Not dead because they had been stopped, dropped and ended on the ground, but dead because they weren’t making it real in their heads. They were just going through the motions, slap-fighting, playing grab-ass; smiling, joking, helping each other up. I saw people who were going to be very surprised—scared to death, if you will—when confronted with the true savagery of asocial violence.
And so we called them on it and jumped all over them, as we must… because we actually care.
It’s not enough to learn the “technique” or touch the target or do the move. You have to make it real in your head, rewire your brain for serious, all-out engagement.
You have to narrow your focus to a single target, make it your world, and make the destruction of that thing your only goal. All other considerations must be pushed aside and away—you must become the bullet looking out the end of the barrel. Then pull the trigger and drive yourself through the target to smash it.
How serious are you when you practice with a firearm?
It might begin as a good time out with friends, all pleasantries and handshakes and maybe a joke or two but the minute you pop the latches on that case and lay your hand on the grip you enter a different headspace where a training accident can kill. And when you point it down range and begin to work you focus because missing means you’re dead. You want the best possible practice so you can have the best possible performance—getting it exactly right when it matters most means you earn the rest of your life back from someone who wanted to take it from you.
I wouldn’t shoot with anyone who doesn’t take it seriously—the chances of a training accident go up dramatically and their lack of engagement will probably degrade my ability to focus and practice well.
Once, when shooting at an unsupervised remote range out in the desert, a pick-up truck roared up, music blaring, and backed up next to us in a cloud of dust. The driver exited the vehicle (music still blasting), hopped into the bed and kicked the tailgate down. He and his friends then proceeded to blast away out of the back of the truck while sitting on cases of cheap beer. Needless to say we packed up and left immediately.
On the one hand they were getting more training time with the tool in their hands and rounds down range. On the other the quality of that training was very poor—they were conflating the practice of asocial violence with social “good time” behavior. Their range time would not be equal to that of someone who made it real in their head.
When I hit the mats I treat myself like a firearm with the safety off—I’m doing human target practice and the next 20 minutes may be the last bit of training I get before I have to perform with my life in the balance.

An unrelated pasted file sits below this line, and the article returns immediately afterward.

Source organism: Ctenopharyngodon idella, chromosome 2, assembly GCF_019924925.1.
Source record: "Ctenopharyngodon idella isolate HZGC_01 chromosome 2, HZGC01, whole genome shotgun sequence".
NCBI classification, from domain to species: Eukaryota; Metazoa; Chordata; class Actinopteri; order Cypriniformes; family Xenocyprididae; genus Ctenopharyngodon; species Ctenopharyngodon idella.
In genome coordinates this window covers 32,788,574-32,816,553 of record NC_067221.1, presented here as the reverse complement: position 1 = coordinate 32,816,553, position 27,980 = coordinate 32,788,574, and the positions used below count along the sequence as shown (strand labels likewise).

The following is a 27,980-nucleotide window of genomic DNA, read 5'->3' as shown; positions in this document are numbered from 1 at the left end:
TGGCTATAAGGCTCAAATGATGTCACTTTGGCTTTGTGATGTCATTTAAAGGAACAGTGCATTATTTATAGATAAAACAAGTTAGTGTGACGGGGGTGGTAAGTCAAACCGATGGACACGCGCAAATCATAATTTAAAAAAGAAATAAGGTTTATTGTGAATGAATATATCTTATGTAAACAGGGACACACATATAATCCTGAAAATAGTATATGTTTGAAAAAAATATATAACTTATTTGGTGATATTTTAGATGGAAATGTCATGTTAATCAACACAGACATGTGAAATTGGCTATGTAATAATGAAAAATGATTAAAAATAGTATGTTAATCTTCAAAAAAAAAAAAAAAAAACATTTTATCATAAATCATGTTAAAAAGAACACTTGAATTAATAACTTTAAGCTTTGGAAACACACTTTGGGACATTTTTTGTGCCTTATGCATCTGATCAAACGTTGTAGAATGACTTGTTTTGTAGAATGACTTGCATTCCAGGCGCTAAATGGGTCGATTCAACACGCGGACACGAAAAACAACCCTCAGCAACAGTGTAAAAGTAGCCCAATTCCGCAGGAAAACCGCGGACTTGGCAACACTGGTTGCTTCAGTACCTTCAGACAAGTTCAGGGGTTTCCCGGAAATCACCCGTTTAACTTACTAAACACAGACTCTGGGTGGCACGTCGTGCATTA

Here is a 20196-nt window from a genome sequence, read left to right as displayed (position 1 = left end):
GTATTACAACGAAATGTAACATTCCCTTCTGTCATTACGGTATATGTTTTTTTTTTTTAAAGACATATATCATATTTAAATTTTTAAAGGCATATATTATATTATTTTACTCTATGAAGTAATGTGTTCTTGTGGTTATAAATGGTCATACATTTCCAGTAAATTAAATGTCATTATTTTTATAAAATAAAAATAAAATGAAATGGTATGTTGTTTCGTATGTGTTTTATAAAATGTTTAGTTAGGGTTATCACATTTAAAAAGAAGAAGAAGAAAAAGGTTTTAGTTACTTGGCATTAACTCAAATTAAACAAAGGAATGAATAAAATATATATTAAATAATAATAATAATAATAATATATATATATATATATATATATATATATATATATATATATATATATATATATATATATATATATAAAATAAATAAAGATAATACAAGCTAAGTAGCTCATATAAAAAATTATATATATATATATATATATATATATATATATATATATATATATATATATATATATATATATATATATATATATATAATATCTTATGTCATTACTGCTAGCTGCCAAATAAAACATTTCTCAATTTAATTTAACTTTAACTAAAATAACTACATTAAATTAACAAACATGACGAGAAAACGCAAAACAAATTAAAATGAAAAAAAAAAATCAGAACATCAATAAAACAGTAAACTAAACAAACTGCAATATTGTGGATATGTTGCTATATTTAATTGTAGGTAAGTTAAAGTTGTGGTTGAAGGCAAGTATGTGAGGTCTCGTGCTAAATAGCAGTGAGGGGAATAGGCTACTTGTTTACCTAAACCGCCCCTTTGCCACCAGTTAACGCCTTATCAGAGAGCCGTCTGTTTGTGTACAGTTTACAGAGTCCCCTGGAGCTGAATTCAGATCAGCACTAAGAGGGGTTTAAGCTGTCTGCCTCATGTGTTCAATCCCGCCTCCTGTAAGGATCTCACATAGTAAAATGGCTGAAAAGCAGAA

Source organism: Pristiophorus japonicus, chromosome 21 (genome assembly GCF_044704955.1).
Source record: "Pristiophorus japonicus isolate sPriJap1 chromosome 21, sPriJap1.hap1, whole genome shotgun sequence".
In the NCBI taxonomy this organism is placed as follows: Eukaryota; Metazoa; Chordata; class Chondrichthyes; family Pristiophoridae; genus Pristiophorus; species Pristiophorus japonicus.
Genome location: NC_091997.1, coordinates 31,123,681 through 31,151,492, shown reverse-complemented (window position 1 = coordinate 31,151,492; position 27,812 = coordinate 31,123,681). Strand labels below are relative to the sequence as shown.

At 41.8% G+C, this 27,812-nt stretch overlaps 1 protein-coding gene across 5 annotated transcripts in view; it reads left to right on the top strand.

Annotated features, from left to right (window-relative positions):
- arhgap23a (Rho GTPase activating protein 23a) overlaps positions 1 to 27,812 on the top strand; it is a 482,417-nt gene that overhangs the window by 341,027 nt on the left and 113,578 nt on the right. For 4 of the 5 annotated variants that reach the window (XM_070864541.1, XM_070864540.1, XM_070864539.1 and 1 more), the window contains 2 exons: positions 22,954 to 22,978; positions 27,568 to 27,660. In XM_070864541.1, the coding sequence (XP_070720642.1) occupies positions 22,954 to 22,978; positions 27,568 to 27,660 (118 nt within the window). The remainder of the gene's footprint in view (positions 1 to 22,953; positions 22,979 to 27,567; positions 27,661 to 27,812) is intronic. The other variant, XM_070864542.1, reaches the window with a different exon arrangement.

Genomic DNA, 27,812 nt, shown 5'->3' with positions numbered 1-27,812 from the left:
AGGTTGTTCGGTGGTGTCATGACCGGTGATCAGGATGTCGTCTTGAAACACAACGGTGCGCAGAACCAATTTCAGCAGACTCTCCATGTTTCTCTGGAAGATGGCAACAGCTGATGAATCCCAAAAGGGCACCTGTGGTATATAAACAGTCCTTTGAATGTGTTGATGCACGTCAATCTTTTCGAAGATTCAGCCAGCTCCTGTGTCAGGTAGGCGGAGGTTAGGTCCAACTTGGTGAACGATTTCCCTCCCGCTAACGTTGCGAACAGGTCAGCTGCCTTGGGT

So I focus, I make it real and make sure I hit all my targets and get all my injuries. I recognize and correct mistakes and am only truly happy with perfection. Anything less could get me killed.
Burning powder imparts all the necessary kinetic energy into a bullet to tear and smash human tissue. When it’s your boots and bare hands it is your will alone that impels the bullet of you. Whatever you tell yourself while you train—in the way you train—will be true for you when it matters most.
Treat it like a lazy, social game and you’ll slap a killer. Make it real, dial it down and focus for results and that’s what you’ll get.
As Tim says, “Slow doesn’t mean weak.” Slow gives you the luxury of time to get it exactly right, the time to recognize and correct your mistakes, the time to focus your thoughts, your self, into a single square inch of him he needs for normal function.
Slow lets you practice everything you’ll need to make injury real—an appropriate tool, a target, your mass in motion all the way through that target, the structure you need to transfer that mass in motion as tissue-disrupting kinetic energy—without having to worry about the one thing you already know how to do: go fast.
Mat time, it turns out, is not physically exhausting so much as it is mentally taxing.
Maintaining that mono-focus for ten, twenty, thirty (!) minutes at a stretch is hard. But if you can push through and manage that you’ll lay in a physical skill—and the mental ability to drive it home—that can more than see you through the critical five seconds you actually need to use it.
TFT Master Instructor
P.S. There’s just one chance left to quickly (and permanently) etch these lessons into your subconscious at the only TFT live training remaining in 2012.
And that session is right around the corner… November 10-11 in Las Vegas. After that it’s just private sessions all the way into 2013 (we haven’t finalized a 2013 training schedule at this time).